FDA approves Israeli ReWalk robotic exoskeleton technology

Israel Rewalk exoskeleton technology

Until recently, spinal cord injuries have meant a short, painful and immobile life in bed or in a wheelchair. The Israeli-based ReWalk changed that in 2011, when it developed the first version of its revolutionary bionic body suit, the the ReWalk I.

The system has since been upgraded and advanced, and sold in Israel and Europe. Now, with the approval of Device Evaluation department of the US Food and Drug Administration last week, it can be sold and distributed in the United States, changing countless lives and bringing financial success to the owners and founders of the company. .

The ReWalk system consists of an external motorized casing that can be strapped to paralysed legs and lower torso. The system is attached to a computer and batteries, which have to be carried in a backpack, and a remote control unit attached to the wrist. For stability, users have to use crutches. The rechargeable batteries last for approximately four hours, and warn the user several times before emptying.

ReWalk is the main product of Argo Medical Technologies, an Israeli start-up which has grown to an international firm with headquarters in Israel, Germany and the US. In 2013, they announced a strategic partnership with the Japanese robotics firm Yaskawa Electric Corporation.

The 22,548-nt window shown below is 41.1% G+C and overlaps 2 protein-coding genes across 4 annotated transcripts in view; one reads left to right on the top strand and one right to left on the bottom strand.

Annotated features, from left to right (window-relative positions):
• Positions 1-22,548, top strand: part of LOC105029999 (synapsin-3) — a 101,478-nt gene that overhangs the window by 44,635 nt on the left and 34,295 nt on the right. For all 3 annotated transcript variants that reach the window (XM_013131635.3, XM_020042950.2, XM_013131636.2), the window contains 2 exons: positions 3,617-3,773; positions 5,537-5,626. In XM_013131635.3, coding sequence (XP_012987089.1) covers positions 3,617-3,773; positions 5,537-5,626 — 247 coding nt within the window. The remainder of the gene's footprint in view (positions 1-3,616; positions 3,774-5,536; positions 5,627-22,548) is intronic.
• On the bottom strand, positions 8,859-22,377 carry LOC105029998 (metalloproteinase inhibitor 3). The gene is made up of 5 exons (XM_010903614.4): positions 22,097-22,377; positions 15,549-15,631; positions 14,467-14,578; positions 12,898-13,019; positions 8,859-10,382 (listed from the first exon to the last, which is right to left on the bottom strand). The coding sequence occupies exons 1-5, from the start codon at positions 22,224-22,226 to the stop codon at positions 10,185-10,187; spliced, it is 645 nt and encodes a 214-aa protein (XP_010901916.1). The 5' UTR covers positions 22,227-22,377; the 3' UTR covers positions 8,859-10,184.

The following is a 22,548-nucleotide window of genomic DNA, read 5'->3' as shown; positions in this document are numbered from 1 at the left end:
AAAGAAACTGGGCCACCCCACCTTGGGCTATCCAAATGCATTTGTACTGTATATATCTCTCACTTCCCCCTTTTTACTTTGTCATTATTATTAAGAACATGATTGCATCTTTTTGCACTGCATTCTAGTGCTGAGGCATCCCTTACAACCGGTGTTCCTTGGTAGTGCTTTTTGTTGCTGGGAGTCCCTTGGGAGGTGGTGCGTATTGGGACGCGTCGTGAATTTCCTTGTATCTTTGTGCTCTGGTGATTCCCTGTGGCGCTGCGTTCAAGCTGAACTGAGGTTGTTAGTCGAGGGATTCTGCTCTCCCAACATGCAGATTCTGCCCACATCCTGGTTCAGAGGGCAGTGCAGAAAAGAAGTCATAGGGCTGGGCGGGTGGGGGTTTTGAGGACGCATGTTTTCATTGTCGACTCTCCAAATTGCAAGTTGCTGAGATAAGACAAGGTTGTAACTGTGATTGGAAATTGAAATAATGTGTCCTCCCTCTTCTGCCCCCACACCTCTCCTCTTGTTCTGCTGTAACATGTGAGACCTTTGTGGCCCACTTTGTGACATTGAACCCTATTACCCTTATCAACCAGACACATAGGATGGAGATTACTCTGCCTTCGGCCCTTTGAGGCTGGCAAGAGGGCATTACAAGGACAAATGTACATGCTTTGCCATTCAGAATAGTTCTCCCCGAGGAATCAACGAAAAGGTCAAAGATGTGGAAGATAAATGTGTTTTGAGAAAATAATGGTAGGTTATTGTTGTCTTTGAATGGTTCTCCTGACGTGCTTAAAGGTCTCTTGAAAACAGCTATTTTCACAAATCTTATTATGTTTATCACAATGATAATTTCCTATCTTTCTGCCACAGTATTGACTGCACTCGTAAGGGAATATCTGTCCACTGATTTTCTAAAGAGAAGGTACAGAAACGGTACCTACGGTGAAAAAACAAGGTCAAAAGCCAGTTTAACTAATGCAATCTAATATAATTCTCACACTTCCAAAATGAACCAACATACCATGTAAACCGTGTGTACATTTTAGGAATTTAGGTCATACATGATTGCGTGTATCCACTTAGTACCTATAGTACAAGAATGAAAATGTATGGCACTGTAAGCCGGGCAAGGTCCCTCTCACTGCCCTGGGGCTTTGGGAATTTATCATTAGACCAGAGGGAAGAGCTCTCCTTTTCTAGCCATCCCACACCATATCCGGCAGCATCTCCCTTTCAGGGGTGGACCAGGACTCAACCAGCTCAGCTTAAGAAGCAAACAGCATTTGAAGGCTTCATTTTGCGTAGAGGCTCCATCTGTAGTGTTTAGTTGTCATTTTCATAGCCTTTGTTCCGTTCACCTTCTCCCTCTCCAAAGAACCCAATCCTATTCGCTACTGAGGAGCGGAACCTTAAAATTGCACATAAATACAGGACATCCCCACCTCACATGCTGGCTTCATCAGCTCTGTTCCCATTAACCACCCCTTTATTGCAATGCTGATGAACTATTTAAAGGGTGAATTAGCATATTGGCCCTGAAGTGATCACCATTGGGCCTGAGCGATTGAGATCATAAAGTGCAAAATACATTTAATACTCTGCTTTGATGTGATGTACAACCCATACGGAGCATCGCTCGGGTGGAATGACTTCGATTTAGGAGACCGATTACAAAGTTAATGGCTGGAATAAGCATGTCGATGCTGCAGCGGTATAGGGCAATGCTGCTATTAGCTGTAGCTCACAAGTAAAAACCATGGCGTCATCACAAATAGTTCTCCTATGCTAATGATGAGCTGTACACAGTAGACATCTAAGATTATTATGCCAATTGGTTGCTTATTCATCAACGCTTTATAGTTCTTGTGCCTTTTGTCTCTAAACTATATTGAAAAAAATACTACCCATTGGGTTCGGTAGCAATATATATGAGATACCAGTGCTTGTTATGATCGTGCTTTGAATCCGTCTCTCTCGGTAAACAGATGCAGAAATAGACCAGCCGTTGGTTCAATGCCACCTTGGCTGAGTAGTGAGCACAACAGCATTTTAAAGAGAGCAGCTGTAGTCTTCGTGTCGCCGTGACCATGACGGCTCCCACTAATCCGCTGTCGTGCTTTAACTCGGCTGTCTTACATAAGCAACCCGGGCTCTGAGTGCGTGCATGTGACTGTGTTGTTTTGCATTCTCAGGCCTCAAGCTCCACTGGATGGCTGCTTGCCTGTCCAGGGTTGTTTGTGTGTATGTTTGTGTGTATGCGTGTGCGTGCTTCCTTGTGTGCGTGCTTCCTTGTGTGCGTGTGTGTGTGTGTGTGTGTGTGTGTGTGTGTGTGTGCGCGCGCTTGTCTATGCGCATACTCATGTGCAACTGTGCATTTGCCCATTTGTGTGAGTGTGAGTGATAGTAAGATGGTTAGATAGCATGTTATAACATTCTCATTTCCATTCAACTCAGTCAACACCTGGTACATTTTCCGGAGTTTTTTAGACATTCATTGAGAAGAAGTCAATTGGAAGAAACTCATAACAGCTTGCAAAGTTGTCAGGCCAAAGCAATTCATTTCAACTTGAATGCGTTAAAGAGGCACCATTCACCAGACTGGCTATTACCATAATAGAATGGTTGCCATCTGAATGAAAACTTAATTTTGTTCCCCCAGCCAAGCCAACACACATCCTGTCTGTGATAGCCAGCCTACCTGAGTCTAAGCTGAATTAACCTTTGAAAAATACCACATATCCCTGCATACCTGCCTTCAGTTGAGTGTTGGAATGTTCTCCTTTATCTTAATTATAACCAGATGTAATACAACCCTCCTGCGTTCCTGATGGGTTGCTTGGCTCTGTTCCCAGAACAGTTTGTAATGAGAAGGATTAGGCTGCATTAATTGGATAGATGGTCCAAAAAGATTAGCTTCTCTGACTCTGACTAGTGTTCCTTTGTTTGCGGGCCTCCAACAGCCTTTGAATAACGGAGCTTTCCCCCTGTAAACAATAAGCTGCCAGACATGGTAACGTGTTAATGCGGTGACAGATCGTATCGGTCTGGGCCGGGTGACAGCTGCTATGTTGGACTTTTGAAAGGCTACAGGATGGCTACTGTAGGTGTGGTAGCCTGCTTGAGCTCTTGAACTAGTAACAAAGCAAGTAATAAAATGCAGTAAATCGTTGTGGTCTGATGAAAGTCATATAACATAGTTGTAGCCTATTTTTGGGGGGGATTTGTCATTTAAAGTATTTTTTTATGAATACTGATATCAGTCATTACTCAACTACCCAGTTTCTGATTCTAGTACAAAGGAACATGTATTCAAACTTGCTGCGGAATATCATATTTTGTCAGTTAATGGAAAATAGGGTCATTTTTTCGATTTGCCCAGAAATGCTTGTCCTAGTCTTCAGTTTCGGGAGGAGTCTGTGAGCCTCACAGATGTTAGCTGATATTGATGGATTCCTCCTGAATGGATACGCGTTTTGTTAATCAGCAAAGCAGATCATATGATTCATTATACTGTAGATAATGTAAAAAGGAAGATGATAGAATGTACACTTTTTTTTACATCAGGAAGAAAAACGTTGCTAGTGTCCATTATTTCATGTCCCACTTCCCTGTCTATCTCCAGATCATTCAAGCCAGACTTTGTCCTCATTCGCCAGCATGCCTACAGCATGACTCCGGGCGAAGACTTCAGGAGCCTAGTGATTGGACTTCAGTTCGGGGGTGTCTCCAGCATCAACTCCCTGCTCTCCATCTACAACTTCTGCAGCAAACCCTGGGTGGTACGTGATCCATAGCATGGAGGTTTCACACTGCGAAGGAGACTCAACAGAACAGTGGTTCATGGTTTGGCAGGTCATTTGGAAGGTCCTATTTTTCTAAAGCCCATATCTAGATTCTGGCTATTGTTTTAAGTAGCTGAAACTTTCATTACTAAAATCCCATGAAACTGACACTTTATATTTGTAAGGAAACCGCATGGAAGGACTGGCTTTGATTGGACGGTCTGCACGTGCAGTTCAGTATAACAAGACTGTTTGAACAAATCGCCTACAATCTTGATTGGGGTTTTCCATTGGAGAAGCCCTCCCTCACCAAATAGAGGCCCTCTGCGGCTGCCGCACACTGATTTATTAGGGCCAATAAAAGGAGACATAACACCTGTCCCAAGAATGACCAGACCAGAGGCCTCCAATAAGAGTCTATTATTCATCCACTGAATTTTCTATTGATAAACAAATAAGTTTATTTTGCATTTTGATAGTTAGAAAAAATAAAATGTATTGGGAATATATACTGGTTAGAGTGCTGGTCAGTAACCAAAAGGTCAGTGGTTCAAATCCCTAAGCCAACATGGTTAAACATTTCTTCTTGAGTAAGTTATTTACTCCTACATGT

The change in mobility and quality of life that comes with ReWalk is phenomenal. According to Larry Jasinsky, CEO of Argo, anecdotal evidence points to a saving of $30,000 a year, from decreased hospitalization, skin ulcers, infections, and personal carer hours. This is in addition to the immeasurable non-material benefits of increased independence, mobility and freedom.

After many rigorous clinical studies and trials, the eventual FDA approval includes a demand for ReWalk to monitor and report on any adverse incidents occurring during its training program. The approval may pave the way for insurance companies to cover the costs of the ReWalk equipment, dramatically increasing the market reach and sales revenue for Argo Medical Technologies.

One of the first Americans to make use of the ReWalk exoskeleton is Derek Herrera, a captain in the US Navy Marines, who was shot in the leg by Taliban fighters in Afghanistan. He made several trips to Israel to try out the system before purchasing it and bringing it back home as part of his effort to rehabilitate his life. The complete set of equipment costs approximately $69,000, which will be covered for Herrera by the Marine Special Operations Command Foundation (MARSOC Foundation).